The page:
Yes, AEC was a major player because AEC presumably knew how to make weapons and therefore how to detect weapons. Detection was a big issue. There had been a group of high level people chaired by Panofsky the panel on High Altitude Detection of the presidents Science Advisory Committee, who wrote a report dated May 25, ‘59. I’m not sure what the exact date was; it was before our group was formed, in fact. This report points out the issues for monitoring a test ban treaty. And some of our management people specifically Richard Taschek who was deputy division leader of the physics division at that time and a pretty good politician, went hunting for a role in that area and were able to bring it back.
Did you read anything recognizable at that time about cosmic ray physics or things of that sort that dealt with doing it on rockets, balloons in space? Had you read anything at that time of Van Allen’s work or others? Is this what you wanted to do in space physics?
Yes. We thought that would be a great thing to do, and in fact the very first instruments that were flown were particle spectrometers, to make measurements of the particles that now we knew were there.
Those were the little Deacons?
Our little Deacons Arrows, yes. We had the DE/DX and E counter systems for charged particles, so that we could sort out electrons and protons and measure something about their energy spectra.
You were doing this while discussions were ongoing about Vela?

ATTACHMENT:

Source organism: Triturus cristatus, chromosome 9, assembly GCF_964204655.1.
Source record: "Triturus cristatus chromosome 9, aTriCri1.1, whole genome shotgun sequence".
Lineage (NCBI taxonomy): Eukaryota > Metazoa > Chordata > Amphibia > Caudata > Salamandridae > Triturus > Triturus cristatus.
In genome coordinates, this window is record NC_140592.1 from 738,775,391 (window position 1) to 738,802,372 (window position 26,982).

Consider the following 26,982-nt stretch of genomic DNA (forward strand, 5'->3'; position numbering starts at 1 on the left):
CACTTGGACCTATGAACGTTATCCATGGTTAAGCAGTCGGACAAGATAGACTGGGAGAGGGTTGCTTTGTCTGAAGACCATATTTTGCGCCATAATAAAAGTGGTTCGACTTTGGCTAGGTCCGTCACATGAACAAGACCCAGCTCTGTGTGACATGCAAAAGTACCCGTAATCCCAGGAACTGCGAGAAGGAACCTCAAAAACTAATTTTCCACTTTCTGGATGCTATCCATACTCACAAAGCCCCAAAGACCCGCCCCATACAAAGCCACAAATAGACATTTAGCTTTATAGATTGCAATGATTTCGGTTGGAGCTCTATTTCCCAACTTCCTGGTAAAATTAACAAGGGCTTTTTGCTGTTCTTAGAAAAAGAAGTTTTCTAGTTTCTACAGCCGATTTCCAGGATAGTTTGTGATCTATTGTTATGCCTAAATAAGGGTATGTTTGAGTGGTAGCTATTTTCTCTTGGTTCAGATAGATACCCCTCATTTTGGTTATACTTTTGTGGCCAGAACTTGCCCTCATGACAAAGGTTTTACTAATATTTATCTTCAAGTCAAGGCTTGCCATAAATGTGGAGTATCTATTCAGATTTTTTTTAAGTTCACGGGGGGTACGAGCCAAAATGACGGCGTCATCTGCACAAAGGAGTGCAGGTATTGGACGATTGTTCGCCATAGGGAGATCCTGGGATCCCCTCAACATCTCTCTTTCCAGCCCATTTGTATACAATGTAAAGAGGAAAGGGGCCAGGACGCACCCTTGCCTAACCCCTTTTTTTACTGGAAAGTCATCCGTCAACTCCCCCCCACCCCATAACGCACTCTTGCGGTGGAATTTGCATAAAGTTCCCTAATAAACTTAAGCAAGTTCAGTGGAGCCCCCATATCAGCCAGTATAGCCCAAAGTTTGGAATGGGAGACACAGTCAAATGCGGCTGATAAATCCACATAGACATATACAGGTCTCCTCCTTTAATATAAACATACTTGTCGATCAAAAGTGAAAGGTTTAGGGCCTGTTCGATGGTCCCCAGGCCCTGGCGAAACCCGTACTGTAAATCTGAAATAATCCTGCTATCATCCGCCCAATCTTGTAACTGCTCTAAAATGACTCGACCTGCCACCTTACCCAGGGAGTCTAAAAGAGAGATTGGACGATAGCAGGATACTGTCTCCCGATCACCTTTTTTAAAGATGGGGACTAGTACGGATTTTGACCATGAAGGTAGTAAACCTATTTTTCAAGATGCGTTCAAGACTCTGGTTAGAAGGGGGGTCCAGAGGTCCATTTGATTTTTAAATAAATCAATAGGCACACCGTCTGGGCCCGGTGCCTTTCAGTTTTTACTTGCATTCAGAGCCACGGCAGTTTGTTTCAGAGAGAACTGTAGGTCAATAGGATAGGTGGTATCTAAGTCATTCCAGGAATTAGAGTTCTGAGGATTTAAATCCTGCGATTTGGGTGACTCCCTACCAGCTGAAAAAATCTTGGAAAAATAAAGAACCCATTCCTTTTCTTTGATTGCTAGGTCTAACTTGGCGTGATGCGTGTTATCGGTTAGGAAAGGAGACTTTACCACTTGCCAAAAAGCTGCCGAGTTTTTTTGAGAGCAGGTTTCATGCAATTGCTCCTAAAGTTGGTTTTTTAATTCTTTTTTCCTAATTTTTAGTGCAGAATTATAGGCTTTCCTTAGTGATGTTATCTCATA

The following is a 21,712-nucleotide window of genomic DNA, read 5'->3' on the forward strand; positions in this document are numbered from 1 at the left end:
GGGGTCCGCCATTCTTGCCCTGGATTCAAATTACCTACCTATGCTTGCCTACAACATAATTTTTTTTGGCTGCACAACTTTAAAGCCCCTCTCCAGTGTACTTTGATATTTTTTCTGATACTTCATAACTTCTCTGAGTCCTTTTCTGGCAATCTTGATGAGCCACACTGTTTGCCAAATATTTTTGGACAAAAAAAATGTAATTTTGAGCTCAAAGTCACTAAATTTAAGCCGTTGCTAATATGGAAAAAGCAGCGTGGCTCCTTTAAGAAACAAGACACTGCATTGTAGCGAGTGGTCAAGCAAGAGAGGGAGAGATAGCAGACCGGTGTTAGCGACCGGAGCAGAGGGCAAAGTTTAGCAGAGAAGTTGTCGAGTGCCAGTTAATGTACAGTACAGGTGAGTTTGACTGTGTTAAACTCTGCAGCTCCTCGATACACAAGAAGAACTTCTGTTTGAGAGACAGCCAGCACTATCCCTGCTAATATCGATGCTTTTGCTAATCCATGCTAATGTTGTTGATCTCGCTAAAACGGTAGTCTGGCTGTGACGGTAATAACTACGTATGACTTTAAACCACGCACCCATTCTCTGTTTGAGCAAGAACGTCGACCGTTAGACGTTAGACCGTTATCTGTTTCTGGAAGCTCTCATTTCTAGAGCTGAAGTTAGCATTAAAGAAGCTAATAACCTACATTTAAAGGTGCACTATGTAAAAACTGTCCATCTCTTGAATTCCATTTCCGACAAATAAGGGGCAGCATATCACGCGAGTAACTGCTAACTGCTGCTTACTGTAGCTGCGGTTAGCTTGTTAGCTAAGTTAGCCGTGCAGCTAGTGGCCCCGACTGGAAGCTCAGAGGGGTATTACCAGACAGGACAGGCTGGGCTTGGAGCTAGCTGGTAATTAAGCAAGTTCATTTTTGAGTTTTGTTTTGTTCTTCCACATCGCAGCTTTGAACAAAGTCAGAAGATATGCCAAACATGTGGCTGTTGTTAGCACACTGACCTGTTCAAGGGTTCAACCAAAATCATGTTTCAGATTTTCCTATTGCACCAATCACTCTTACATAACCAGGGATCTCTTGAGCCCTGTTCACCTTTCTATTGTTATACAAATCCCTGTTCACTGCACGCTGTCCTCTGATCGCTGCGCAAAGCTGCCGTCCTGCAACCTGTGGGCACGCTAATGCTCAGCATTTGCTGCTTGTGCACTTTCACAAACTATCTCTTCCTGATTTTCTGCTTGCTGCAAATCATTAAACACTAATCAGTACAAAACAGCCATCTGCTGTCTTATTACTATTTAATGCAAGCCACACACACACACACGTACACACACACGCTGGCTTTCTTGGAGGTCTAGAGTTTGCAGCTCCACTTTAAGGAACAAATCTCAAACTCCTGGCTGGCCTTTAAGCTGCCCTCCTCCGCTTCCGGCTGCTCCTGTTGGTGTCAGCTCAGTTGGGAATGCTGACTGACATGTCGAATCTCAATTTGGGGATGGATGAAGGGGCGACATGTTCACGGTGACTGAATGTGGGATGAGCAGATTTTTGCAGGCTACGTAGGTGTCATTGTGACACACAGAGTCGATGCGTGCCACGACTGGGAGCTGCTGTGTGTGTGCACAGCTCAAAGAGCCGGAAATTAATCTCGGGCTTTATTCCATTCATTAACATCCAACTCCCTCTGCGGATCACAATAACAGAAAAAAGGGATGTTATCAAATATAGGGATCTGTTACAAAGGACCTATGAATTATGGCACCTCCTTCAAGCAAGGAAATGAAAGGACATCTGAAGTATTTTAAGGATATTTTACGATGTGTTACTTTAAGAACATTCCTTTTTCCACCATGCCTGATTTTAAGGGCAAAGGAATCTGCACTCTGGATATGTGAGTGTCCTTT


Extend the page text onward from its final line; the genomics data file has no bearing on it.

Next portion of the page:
Yes. We also flew detectors that were like what some of the Vela detectors might be, X-ray and neutron counters, because those would be part of the Vela system. So when we had a chance we should fly those. Now, these were not on the Deacon Arrows. These came along in 1961 on Atlas Pods.
Very interesting. What was the energy range, and what were you looking for?
In some cases, especially with the neutron counter, we really weren’t very sure of what we were going to be seeing, or looking for. There was a considerable interest in trying to fly the detectors that might be prototype detectors for a test ban treaty. It was not purely for scientific purposes only or looking just for natural backgrounds.
Were you looking for solar sources or strictly non-solar sources?
I remember thinking that surely the solar source has got to be stronger than anything else, and we’d better find out all about that. I’m really not sure of the genesis of this, except somehow, very early on, I focused onto the area of X-rays as being the area in the Vela program that I wanted to be concerned with. That is detection of the X-rays from a nuclear explosion for monitoring purposes. That led to a concern for what the natural background of X-rays was, and at first I just thought in terms almost entirely of the sun as the major background source.
I am interested because the history of detection of non-solar X-rays of course occurs in 1962, with a series of lights by the APL and NRL groups. Prior to ‘62, had you had any contact with Giacconi or Friedman or any of those?
No. I had not had any contact whatever, and I don’t believe any of our group had.
You did have background information on the particle and radiation characteristics of nuclear explosions?
We had theoretical predictions and modeling of real explosion in the atmosphere, and in a few cases vacuum pipes had been hooked up to nuclear explosion, so we had some data on that, yes. We knew that the case of the bomb in space would be hot enough to emit thermal radiation in the X-ray range, and in fact, the modeling of an explosion in the atmosphere had shown that the way most of the energy gets out is by means of emission of X-rays, so we knew that much. We had a pretty good idea of the neutron and gamma ray radiation from a nuclear explosion, because those radiations travel a significant distance in air. Measurements in air could be folded back to the original source through the intervening air.